USGS Science in ShakeOut

The U.S. Geological Survey (USGS) is a proud founder and supporter of ShakeOut.

The USGS has created and provides information tools to support earthquake loss reduction, including hazard assessments, scenarios, comprehensive real-time earthquake monitoring and public preparedness handbooks. USGS science provides the basis for earthquake scenarios that shape preparedness exercises such as the ShakeOut. USGS earthquake hazards research helps emergency managers understand where earthquakes occur and what the potential damages and losses would be.

The original ShakeOut was based on a comprehensive analysis of a major earthquake in southern California known as “The ShakeOut Scenario.” That project was completed in 2008 and led by the USGS with many partners as a demonstration of how science can be applied to reduce risks related to natural hazards. The concept and organization of a public drill came out of the collaboration between the USGS, the Southern California Earthquake Center (SCEC), and other partners through the Earthquake Country Alliance (ECA). SCEC is a research consortium funded in part by the USGS. ECA is a public-private partnership of people, organizations, and regional alliances that are led by SCEC and work together to improve preparedness, mitigation, and resiliency by supporting and coordinating efforts that improve earthquake and tsunami resilience.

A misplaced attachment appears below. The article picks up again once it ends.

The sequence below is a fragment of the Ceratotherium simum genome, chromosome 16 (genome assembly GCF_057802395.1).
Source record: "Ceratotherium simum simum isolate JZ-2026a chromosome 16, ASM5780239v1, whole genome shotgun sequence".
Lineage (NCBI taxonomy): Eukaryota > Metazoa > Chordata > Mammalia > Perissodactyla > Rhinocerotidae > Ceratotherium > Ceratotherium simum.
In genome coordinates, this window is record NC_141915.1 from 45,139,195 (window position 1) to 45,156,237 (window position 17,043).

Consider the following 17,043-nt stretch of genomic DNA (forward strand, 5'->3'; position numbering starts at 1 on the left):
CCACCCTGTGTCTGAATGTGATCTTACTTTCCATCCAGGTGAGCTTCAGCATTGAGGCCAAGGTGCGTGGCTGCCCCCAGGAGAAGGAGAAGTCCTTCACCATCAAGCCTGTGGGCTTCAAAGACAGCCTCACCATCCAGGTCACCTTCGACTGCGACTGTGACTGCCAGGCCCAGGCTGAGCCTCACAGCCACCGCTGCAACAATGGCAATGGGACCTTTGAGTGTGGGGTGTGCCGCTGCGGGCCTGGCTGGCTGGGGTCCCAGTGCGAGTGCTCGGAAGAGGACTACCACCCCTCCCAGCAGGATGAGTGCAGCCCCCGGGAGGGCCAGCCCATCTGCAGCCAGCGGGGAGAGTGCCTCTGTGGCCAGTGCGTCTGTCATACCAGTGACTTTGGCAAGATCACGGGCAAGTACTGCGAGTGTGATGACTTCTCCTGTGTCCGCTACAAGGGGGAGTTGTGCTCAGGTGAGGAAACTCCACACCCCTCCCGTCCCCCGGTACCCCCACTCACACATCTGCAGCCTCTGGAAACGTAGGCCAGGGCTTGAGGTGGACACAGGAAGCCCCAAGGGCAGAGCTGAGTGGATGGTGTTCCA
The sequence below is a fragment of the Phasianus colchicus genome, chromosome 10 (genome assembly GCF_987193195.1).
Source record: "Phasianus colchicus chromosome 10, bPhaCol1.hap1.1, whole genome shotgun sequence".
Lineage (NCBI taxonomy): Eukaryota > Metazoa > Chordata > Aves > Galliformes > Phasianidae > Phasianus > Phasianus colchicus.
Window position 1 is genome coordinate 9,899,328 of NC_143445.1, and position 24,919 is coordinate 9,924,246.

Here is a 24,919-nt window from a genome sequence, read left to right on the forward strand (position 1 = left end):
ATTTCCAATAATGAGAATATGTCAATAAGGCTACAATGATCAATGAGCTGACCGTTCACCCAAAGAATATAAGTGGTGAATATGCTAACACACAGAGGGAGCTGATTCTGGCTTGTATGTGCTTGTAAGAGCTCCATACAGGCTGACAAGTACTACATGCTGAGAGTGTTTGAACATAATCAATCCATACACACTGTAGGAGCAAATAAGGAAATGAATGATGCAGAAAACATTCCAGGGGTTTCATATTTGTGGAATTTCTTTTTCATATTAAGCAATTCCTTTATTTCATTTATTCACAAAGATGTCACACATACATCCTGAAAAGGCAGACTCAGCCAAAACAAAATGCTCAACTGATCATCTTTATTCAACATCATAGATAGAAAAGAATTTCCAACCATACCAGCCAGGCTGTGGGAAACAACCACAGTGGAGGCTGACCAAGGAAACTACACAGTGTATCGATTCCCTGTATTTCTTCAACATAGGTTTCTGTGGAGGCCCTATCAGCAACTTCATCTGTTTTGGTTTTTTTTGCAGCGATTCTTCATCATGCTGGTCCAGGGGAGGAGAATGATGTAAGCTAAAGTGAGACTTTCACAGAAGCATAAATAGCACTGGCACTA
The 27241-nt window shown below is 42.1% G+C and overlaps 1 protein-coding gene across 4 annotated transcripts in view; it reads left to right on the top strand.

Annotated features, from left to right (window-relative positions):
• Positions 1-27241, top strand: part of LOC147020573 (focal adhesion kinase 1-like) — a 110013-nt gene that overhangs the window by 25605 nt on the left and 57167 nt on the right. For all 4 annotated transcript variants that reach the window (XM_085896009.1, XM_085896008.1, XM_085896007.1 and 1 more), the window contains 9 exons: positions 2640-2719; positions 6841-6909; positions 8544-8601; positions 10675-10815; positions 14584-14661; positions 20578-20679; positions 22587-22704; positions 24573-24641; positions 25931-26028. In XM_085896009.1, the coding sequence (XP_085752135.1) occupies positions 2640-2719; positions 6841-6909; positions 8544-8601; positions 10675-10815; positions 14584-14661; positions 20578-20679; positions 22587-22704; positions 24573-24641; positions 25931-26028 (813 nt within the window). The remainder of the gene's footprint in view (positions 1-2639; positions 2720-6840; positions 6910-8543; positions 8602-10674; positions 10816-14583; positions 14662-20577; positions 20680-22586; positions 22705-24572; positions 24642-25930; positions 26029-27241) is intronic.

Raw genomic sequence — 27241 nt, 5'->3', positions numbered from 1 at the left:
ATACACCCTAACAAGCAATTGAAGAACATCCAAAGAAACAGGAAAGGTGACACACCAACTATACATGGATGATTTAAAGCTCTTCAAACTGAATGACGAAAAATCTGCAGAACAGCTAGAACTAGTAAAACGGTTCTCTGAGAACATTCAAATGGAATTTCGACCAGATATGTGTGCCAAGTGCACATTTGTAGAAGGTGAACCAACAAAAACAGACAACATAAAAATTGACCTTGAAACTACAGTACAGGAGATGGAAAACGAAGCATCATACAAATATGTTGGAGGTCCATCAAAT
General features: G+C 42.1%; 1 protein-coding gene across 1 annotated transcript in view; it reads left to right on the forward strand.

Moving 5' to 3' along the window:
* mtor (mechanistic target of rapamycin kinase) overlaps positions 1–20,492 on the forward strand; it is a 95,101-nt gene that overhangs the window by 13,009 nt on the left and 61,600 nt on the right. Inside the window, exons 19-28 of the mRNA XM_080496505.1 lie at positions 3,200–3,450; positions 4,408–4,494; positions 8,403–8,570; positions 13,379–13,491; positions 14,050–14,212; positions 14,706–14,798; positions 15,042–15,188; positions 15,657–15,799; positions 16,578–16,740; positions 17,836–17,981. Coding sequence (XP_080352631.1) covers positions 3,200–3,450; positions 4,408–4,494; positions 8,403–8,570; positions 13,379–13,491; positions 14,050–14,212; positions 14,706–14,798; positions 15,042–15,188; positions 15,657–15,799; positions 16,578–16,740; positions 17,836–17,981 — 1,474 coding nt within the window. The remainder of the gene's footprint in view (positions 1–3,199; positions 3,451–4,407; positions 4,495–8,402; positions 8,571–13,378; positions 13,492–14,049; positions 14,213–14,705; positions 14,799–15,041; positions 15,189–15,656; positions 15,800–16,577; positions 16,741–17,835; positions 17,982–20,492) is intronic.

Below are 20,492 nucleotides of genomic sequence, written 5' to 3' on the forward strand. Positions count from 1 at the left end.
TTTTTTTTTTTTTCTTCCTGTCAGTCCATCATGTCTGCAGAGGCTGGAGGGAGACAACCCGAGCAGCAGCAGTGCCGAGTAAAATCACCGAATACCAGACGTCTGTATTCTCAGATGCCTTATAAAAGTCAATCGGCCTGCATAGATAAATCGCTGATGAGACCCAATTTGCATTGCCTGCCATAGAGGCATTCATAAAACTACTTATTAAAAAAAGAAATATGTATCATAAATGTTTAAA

The success of the 2008 ShakeOut spurred the organizers at ECA to take the concept worldwide, and turn it into an annual day of disaster preparedness activities. Nationwide, ShakeOut activities are now coordinated and supported by many agencies and partners including SCEC, the Federal Emergency Management Agency (FEMA), the National Science Foundation (NSF), the Central United States Earthquake Consortium (CUSEC), the American Red Cross, and others.

USGS employees across the nation are signing up to participate in the drill, raising awareness and providing an opportunity to test occupant emergency plans.

The USGS provides rapid alerts of potential impacts from an earthquake through its Prompt Assessment of Global Earthquakes for Response (PAGER)  system. Sign up to receive earthquake notices through the USGS Earthquake Notification System. If you feel an earthquake, report your experience on the USGS “Did You Feel It?” website.


Listen to a podcast interview on ShakeOut. The interview is with Mike Blanpied, who is the Associate Program Coordinator for the USGS Earthquake Hazards Program, as well as Mark  Benthien, who is the Director of Communication, Education and Outreach with SCEC and coordinates the Great ShakeOut worldwide.

Learn More

Learn how to prepare at home using the 7 Steps to Earthquake Safety from “Putting Down Roots in Earthquake Country” written for different areas of the country and in several languages.

News media can also find information online regarding events, contacts and other items of interest.

Additional information on what you can do to prepare for earthquakes at work and home is available on the Great ShakeOut website.